NAMM Oral History Spotlight: B.B. King
The NAMM Oral History Collection recently captured its 4,000th interview, marking another milestone for a collection so unique and diverse that music enthusiasts of all levels are sure to recognize a few familiar faces. One of the more recognizable names in this collection of music retailers, repairmen, manufacturers, musicians, and the live sound and event communities is iconic bluesman, B.B. King.
Born Riley B. King, the son of sharecroppers on the Berclair cotton plantation near Itta Bena, Mississippi, King was drawn to the music of the Pentecostal Church of God in Christ and sang in its gospel choir. It was the minister of this church that taught King his first three chords on his Sears Roebuck Silvertone guitar that the minister used during services.
After getting his first guitar at age 12, King spent his youth playing on street corners for dimes, sometimes hitting up to four different towns in one evening. In 1947, he hitchhiked to Memphis to try and make a career out of music. Upon his arrival, King stayed with his cousin and celebrated blues performer, Bukka White, who taught him the art of the blues.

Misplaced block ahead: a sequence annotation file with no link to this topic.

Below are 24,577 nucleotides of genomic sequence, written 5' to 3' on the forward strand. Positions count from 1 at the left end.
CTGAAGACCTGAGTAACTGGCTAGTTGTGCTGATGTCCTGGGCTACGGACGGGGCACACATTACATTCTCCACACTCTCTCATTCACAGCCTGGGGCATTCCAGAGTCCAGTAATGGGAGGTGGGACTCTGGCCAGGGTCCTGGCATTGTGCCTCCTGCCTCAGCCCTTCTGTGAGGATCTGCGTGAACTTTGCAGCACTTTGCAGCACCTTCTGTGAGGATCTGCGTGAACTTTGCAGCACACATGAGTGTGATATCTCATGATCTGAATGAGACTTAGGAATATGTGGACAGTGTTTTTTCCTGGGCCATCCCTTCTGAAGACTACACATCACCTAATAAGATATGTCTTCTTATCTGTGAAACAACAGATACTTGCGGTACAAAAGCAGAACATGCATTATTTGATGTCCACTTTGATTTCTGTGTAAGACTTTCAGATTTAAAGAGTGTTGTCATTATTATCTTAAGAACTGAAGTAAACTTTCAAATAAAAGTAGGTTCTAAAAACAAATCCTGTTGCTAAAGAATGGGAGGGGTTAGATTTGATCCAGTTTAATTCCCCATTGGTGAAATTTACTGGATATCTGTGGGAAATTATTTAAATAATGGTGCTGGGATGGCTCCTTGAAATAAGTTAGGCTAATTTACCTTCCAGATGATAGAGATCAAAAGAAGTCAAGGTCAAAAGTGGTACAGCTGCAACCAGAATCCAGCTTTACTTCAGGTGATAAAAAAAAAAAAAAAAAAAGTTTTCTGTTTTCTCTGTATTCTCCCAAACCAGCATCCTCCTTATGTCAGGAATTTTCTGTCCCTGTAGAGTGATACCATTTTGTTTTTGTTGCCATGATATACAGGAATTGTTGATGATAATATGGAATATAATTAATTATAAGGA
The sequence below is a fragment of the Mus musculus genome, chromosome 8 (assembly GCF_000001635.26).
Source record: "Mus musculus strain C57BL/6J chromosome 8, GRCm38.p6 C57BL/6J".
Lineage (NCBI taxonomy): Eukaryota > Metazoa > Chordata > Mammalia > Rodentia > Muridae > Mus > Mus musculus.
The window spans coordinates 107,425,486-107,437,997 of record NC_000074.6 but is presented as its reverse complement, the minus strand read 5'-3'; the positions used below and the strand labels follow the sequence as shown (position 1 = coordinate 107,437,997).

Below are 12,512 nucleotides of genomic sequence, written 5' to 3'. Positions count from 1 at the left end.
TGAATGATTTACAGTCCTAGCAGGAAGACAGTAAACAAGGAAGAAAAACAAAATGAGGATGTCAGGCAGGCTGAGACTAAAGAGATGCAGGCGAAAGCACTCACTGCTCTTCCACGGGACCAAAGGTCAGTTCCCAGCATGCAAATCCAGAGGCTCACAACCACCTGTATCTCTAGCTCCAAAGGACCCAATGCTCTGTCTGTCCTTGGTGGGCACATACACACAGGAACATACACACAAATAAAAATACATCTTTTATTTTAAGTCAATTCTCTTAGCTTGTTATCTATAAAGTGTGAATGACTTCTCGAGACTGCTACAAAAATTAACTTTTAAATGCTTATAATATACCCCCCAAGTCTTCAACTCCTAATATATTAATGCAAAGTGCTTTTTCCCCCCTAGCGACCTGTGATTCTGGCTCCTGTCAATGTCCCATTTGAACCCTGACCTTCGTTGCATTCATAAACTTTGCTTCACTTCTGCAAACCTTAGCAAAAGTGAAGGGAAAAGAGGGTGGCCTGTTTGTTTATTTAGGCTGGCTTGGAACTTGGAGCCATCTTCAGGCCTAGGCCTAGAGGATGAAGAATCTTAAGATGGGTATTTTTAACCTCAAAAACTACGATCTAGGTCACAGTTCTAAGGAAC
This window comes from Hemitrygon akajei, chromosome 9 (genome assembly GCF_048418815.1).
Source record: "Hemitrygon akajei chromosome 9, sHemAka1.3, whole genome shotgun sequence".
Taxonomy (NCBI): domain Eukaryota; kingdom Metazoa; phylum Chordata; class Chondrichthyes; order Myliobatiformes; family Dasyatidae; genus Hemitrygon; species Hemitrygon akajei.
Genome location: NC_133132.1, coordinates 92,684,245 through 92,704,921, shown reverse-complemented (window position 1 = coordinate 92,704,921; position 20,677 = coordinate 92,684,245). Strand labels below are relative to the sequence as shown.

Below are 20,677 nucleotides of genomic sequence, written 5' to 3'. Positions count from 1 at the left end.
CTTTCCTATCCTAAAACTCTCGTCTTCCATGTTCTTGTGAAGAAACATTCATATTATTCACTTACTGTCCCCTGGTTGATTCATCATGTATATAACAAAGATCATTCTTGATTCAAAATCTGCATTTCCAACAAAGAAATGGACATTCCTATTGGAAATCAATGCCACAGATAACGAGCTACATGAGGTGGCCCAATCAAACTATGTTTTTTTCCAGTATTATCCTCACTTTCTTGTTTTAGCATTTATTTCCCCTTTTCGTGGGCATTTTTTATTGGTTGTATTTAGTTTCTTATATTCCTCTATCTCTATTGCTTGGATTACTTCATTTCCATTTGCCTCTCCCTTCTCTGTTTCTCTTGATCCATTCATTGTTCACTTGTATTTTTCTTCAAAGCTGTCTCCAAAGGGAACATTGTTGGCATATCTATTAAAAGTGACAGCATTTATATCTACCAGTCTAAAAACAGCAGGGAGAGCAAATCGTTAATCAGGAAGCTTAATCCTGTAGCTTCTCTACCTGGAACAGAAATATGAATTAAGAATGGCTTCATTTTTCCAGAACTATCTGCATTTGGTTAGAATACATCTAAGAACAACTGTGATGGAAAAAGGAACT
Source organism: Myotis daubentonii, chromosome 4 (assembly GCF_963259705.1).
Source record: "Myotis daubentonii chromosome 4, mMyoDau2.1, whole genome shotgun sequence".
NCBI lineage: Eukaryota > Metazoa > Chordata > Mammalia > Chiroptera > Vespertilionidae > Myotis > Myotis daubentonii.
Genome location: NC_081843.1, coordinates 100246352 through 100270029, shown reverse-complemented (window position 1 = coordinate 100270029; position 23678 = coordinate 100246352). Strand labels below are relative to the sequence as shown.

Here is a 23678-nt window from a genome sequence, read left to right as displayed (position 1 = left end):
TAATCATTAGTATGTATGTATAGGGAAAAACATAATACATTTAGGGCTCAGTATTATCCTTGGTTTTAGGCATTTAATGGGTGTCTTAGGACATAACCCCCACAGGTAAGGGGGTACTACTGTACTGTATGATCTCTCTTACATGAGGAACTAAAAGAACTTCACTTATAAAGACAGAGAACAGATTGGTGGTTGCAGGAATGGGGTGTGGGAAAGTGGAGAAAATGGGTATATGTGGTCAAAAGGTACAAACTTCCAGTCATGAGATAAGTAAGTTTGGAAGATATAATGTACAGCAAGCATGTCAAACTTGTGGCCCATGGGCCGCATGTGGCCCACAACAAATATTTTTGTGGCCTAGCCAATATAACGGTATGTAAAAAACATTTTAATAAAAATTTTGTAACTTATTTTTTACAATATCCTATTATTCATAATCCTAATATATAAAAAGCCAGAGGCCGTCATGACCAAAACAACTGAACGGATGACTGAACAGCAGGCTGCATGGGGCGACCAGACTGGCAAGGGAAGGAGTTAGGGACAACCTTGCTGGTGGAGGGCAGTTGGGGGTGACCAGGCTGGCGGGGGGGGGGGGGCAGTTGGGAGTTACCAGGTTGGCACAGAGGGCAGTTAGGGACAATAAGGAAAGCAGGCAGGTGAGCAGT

He caught his first big break the following year when he played on Sonny Boy Williamson’s radio program out of West Memphis, Arkansas. After this, the gigs were steady, including a performance on the Sepia Swing Club radio program and work as a disk jockey under the name “Beale Street Blues Boy,” which was eventually shortened to his now iconic moniker, B.B. King.
King sat down with Music Historian Dan Del Fiorentino in August of 2003 for his NAMM Oral History interview, during which he recounted his first amplifier and his beloved Lucille. Del Fiorentino recalled, “King was not only a masterful architect of sound, but he also was a warm spirit. With an iconic figure like King, one might expect distance from those he does not know, however, he welcomed me into his room and was adamant that I was both comfortable and able to gather the content I sought. It does my heart good to play a small role in keeping his memory alive.”
Life after his 2005 NAMM Oral History interview didn’t slow down for King. He embarked on a 2006 “farewell” tour and continued playing until his last performance on October 3, 2014 at the House of Blues in Chicago. King passed away in 2015 and left behind an incomparable body of work and a lasting influence on the music industry.
For more interviews with those that worked closely and shared the stage with King, please visit /category/term/bb-king